The Death of William, First Act
KILL BILL, VOL. 1 (Quentin Tarantino, USA, 2003, 6)
Fanboy that I am, I rushed out on the first day to see KILL BILL, VOLUME ONE, the comeback film by Quentin Tarantino, just awake from six years in a coma. Tarantino was getting married, but the Deadly Viper Assassination Squad had other ideas, and he was the sole survivor of the massacre at the church.
OK, not really. But KB-1 feels too much like Tarantino *did* slip into a coma and left behind the talent that made him so exciting in the 1990s. Now don’t get me wrong, much of KB-1 is very good and it’s downright brilliant in flashes. The opening knife fight showdown between Uma Thurman and Vivica Fox is pure QT at his best — the juxtaposition of the candy-colored house, the school bus, the daughter and the serious ass-kicking going on. There is a moment late in the movie involving spanking (I will say no more) that had me rolling in the aisles. And there’s a demented genius to any movie that can make the line “lucky for her, he was a pedophile” work.
Most of the stylistic gambles Tarantino makes also pay off handsomely. There is a sequence entirely in Japanese anime that was quite good in itself, but it both solved the problem of how to present Lucy Liu’s backstory without an X-rating and deepened Uma’s characterization as the typical Tarantino hero — someone who conceives of life entirely in the terms he picked up from lowbrow and outre pop culture.
KB-1 is a revenge film, following Uma’s character The Bride as she hunts down the assassins who ruined her wedding. And she kicks butt. And what else, you ask? Well, frankly, not much. This sounds strange coming from me, but KB-1 is entirely too focused. For the most part, it’s basically just 100 minutes of underdeveloped characters fighting in the name of a revenge scheme of which we learn very little and have little emotional investment. It has a straight-line, mathematical quality that finally gets mechanical and repetitive, and frankly, a bit boring.
In a late scene, Uma kills or maims about 50 yakuza sidekicks, and then, just as she’s about to get to Mr. Big, a second wave of a hundred more show up. I was groaning — it was pure self-indulgence on QT’s part. The ass-kicking is often brilliantly done, no question, but it’s all just finally too much. We (or at least *I*) want more than that or at least some variance from 40 minutes of a sword-wielding Uma in a yellow cat suit slicing off limbs. And I *know* from his previous three films, and even several moments in this one that QT can give us better than an empty exercise in po-mo gawking.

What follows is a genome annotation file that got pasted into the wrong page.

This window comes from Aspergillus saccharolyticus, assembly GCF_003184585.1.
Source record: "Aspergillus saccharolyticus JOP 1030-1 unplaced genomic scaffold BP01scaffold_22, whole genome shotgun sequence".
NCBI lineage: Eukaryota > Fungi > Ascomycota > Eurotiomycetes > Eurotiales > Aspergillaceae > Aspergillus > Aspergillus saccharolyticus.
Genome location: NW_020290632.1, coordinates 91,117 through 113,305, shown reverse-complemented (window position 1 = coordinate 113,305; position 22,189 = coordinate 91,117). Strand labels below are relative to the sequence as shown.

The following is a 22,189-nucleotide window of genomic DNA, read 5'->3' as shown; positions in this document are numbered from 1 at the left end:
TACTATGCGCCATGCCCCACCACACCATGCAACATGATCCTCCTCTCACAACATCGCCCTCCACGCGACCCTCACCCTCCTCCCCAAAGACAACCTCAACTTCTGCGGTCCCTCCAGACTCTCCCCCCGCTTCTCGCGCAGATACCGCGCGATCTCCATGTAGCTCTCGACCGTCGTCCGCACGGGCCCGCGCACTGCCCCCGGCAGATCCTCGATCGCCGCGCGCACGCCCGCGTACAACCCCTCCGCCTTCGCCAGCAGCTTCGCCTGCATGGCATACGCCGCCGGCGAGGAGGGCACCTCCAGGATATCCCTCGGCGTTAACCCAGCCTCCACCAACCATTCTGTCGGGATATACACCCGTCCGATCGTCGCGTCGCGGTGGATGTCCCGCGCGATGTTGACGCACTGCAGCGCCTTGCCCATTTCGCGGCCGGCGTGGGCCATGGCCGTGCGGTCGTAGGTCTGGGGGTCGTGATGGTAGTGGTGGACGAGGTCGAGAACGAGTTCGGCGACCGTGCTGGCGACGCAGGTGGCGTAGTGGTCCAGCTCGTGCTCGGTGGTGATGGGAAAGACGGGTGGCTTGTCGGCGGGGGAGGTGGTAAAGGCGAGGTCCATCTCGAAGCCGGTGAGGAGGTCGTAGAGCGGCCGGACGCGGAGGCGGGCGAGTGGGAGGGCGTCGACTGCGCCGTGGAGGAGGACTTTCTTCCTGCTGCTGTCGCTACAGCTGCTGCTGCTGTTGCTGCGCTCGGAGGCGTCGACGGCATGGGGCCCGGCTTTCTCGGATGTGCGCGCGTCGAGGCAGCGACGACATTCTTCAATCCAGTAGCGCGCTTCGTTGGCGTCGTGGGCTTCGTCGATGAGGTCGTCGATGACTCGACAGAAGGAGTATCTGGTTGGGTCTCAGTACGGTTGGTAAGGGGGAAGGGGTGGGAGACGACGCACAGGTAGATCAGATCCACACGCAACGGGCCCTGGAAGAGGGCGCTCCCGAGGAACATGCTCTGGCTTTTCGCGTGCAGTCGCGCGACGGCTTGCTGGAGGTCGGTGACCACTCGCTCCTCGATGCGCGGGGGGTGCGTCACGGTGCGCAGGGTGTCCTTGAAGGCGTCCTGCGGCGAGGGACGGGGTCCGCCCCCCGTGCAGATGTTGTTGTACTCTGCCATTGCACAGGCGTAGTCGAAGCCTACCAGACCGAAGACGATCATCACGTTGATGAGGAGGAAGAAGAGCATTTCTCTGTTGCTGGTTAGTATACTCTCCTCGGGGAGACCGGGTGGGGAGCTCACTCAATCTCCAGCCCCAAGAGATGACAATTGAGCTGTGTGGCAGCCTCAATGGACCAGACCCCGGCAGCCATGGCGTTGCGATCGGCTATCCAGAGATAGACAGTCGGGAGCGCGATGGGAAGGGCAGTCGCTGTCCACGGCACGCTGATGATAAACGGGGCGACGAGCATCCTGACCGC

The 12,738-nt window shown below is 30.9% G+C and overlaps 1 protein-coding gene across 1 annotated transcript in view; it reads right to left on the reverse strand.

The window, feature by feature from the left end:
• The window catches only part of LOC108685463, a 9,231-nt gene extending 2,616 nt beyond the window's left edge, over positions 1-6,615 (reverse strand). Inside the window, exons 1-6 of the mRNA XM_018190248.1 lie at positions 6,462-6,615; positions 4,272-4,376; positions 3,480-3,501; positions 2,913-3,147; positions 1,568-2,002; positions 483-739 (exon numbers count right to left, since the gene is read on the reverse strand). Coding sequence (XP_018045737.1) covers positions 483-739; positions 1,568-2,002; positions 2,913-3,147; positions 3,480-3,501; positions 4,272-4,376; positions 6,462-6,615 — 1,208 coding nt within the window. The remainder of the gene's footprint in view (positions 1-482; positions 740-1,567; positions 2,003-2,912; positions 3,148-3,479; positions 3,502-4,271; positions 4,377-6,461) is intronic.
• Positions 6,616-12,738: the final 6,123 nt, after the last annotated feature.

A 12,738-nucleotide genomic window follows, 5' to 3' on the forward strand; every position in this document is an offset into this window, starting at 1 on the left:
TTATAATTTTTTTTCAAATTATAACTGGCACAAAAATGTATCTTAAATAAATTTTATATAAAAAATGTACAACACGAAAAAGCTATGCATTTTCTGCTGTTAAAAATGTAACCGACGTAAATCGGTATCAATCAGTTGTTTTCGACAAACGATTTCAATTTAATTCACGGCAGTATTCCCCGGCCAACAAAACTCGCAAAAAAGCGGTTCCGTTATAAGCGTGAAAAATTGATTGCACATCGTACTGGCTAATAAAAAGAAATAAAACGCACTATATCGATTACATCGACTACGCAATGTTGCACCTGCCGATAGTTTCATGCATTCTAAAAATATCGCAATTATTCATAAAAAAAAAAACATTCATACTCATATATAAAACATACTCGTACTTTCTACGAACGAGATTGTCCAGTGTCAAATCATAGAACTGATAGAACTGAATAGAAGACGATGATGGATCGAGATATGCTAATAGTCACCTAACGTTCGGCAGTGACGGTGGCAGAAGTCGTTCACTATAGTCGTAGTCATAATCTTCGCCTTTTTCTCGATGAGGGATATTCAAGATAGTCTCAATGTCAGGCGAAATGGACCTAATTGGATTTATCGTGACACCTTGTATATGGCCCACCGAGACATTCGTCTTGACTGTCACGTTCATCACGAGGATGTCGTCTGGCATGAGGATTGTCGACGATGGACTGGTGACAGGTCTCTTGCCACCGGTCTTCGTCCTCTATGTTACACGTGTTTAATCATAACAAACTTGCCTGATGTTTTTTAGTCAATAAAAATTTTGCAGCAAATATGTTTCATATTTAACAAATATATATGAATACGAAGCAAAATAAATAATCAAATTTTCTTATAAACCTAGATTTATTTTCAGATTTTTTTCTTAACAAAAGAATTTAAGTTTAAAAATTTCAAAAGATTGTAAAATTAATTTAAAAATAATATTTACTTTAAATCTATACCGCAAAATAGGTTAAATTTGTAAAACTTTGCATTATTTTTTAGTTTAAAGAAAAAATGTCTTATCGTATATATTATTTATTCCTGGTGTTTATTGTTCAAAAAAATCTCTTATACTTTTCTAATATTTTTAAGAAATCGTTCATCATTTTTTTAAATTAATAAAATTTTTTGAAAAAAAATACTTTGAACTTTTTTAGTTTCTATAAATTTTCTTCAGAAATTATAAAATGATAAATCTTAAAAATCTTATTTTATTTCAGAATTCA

What KB-1 lacks is what kicked Tarantino’s 90s output into the stratosphere — his goofily discursive comic sequences and humanizing touches. He also left behind most of his distinctive dialogue style — the postmodern-serious mix of big-talking losers, hyperviolence, pop culture banality and accidental wisdom. Take PULP FICTION — Jules and Vincent Vega were hit men, but they do stuff other than kick ass 24/7. They discuss the ethics of foot massages, go out on dates with the Boss’s wife, read (faux) biblical warnings to their victims, compare notes on European fast food. And Jules and Vincent have different fates according to how they react to the hand of God. In other words, though stylized and movie-ish, they were well-rounded creations and plunked in the middle of a universe with a lot of stuff going on.
Revenge movies or vengeance-seeking characters, focused and driven though they are, don’t have to be as one-dimensional as KB-1 or Uma’s Woman With No Name. Off the top of my head, I can think of IRREVERSIBLE and CITY OF GOD from just this year or, going farther back to Sergio Leone’s spaghetti Westerns (particularly ONCE UPON A TIME IN THE WEST — which QT references, not to his credit) or even to KIND HEARTS AND CORONETS. Some of these movies are made in completely different styles than KB-1, but they give you a sense of how much *else* you can get into a movie driven by a character’s desire for revenge. It needn’t be this one-note.